At 2.8 km, the aircraft penetrated the H–M temperature zone (B3), with temperatures ranging from −4° to −7°C. The microphysical structure in this region was much more variable than experienced at higher altitudes (Figs. 11c,d). Changing conditions were observed, including the presence of aggregated ice crystals that had descended from above and the presence of liquid water as detected by the CDP. During this run, high ice crystal number concentrations of a columnar nature up to about 80 L−1 were detected (Fig. 16c). As in the cold front case above, significant concentrations of drops in excess of 80-μm diameter were observed by the 2D-S in concentrations of around 15–30 L−1 in association with the columnar crystals (Fig. 9b). The enhancement in columnar crystal concentration is likely due to secondary ice production taking place through the H–M process, as ice crystals falling from above sweep out the supercooled liquid water droplets and grow through riming. As in the cold front case, a possible role for the larger drops needs to be considered. Analysis of the LWC profile measured from the CDP (Fig. 8c) showed that the less intense convection associated with these types of fronts generally prevents significant liquid water penetrating to above the ~−5°C level. However in this case significant LWC was still seen to exist up to around 3 km, which was within the H–M temperature zone. The percentile plots representing ice number concentration (Fig. 11c), mean ice particle diameter (Fig. 11d), and ice water content (Fig. 8d) as a function of altitude reveal that at around 3 km, where temperatures increase to ~−5°C, higher concentrations of ice particles (~80 L−1) and higher ice water content values (~1.2 g m−3) were observed than anywhere else within the warm frontal system.

c. Occluded frontal case

On 15 August 2012 the aircraft performed a number of in-cloud runs to investigate the microphysical structure of an occluding frontal system over and off the coast of Northern Ireland. The synoptic situation over the United Kingdom was notably unsettled for the time of year with a deep low pressure system positioned just south of Ireland at 1200 UTC (Fig. 1e). Warm and cold frontal systems pushed north across England and Wales with the occluding sector crossing Northern Ireland (Fig. 1f). Analysis of visible satellite imagery showed a mature cyclone in the process of occluding (Figs. 13e,f). The occluded front was eventually positioned through Northern Ireland, Wales, and England while farther to the south and west the satellite imagery showed a well-defined trailing cold front.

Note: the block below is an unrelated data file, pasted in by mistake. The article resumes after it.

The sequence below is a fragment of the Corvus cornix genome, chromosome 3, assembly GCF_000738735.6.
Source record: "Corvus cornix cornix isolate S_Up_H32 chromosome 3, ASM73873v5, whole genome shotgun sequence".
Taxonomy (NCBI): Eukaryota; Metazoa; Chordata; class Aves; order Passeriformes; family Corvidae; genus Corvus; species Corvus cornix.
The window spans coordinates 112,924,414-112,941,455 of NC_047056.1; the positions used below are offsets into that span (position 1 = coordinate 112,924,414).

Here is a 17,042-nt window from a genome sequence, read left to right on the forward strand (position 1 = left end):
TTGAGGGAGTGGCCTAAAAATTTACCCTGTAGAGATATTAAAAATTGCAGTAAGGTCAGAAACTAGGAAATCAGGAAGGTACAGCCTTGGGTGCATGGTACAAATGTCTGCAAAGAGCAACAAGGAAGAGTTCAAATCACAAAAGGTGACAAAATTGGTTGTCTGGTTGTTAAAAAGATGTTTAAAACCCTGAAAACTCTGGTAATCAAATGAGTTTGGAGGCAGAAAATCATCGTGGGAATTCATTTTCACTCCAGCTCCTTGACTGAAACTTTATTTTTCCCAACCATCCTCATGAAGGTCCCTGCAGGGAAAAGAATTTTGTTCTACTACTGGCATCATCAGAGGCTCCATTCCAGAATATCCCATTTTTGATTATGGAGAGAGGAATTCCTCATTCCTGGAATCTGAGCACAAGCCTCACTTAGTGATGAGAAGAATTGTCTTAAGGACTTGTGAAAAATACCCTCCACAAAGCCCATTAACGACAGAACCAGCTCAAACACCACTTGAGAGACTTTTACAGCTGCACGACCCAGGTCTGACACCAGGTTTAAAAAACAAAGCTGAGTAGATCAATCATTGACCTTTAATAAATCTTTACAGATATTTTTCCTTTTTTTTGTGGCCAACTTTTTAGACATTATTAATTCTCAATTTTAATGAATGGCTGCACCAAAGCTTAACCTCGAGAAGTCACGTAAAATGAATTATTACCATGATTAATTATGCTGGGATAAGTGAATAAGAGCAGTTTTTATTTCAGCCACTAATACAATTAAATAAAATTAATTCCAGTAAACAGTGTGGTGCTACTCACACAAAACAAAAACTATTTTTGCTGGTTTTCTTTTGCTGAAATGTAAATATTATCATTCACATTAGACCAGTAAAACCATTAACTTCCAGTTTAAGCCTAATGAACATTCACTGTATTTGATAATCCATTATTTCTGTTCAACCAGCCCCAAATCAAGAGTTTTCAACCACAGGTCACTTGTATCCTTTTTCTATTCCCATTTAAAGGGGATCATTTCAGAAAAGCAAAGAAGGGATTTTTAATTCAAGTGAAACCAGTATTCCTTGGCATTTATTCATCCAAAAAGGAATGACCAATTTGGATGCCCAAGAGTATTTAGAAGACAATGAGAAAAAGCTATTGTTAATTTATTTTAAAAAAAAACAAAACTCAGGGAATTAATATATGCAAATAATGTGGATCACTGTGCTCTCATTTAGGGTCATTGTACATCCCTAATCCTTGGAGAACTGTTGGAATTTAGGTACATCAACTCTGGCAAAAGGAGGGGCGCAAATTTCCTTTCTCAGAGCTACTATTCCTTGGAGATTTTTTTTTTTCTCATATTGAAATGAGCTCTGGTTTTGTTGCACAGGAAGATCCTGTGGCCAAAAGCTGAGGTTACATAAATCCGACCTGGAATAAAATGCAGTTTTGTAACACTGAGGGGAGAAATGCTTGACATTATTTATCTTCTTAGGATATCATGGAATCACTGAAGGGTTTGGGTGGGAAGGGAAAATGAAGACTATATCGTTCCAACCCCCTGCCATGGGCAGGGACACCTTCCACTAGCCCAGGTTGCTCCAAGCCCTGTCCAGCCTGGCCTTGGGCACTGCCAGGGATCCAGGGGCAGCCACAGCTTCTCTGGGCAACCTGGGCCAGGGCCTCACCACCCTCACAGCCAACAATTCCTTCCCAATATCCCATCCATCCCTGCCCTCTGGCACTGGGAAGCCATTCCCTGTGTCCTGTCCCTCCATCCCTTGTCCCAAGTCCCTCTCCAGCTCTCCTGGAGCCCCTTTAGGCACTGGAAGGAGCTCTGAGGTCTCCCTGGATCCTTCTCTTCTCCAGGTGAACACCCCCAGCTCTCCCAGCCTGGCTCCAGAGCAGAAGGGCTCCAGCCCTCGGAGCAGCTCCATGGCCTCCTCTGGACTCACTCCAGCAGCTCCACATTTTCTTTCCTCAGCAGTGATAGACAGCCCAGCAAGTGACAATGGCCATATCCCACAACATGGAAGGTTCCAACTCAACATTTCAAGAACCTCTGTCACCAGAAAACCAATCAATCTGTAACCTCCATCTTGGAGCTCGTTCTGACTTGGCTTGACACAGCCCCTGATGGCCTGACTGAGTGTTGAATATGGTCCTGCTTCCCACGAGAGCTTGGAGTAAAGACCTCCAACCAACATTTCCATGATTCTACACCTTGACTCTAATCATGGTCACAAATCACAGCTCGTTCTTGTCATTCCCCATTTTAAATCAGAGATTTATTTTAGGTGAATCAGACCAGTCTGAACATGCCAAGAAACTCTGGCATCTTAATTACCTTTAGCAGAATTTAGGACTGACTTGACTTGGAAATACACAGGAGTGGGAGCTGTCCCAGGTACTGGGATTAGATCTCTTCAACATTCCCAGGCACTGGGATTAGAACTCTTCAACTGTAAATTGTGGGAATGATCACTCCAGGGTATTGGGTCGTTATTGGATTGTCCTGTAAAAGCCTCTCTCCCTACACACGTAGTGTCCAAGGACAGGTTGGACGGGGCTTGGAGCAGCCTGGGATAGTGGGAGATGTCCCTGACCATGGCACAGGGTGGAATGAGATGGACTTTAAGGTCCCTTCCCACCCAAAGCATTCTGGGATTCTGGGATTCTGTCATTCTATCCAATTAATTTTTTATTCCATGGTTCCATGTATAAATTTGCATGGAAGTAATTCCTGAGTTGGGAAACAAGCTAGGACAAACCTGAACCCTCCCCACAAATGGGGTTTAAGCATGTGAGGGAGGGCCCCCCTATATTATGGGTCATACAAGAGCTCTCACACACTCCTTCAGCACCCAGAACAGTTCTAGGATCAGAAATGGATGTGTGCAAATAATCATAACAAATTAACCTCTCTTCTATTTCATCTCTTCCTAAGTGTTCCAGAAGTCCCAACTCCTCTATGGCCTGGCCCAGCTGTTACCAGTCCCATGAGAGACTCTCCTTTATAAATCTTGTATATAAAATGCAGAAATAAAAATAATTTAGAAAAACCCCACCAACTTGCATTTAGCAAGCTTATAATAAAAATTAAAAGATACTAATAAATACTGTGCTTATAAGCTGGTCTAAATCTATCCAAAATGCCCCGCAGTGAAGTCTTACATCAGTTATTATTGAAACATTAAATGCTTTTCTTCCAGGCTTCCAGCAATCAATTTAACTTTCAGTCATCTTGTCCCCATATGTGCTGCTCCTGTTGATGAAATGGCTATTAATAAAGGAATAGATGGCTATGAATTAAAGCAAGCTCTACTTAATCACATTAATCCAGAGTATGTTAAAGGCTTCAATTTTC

Dropsonde data from the aircraft (Fig. 17c) show that as the aircraft traveled farthest south, behind the surface front (Fig. 17c), a marked dry sector was observed around 600 hPa and water vapor imagery showed this to be dry air wrapping around the cyclone center behind the cold front, corresponding to the dark band in Fig. 18 lying across Ireland and wrapping around the center of the low pressure system. Radar precipitation rates initially showed a broad frontal system with significant variation in the structure and intensity of precipitation across Northern Ireland (Fig. 19). By 1500 UTC an intense squall line with precipitation rates reaching 100 mm h−1 stretched across Northern Ireland, through the Irish Sea and over England. Cloud tops over Northern Ireland were as cold as −52°C (Figs. 3e,f). The FAAM BAe-146 flew microphysics legs at varying altitudes over Northern Ireland and the sea to the north. During one SLR run at ~3 km (C4) the aircraft passed directly through a narrow region of intense precipitation where nearby radar reflectivity indicated rainfall rates of ~50 mm h−1. However, the higher altitude of the aircraft in relation to the height at which the radar reflectivity actually represented meant that no direct association between the microphysical properties and regions of high precipitation rates could be established.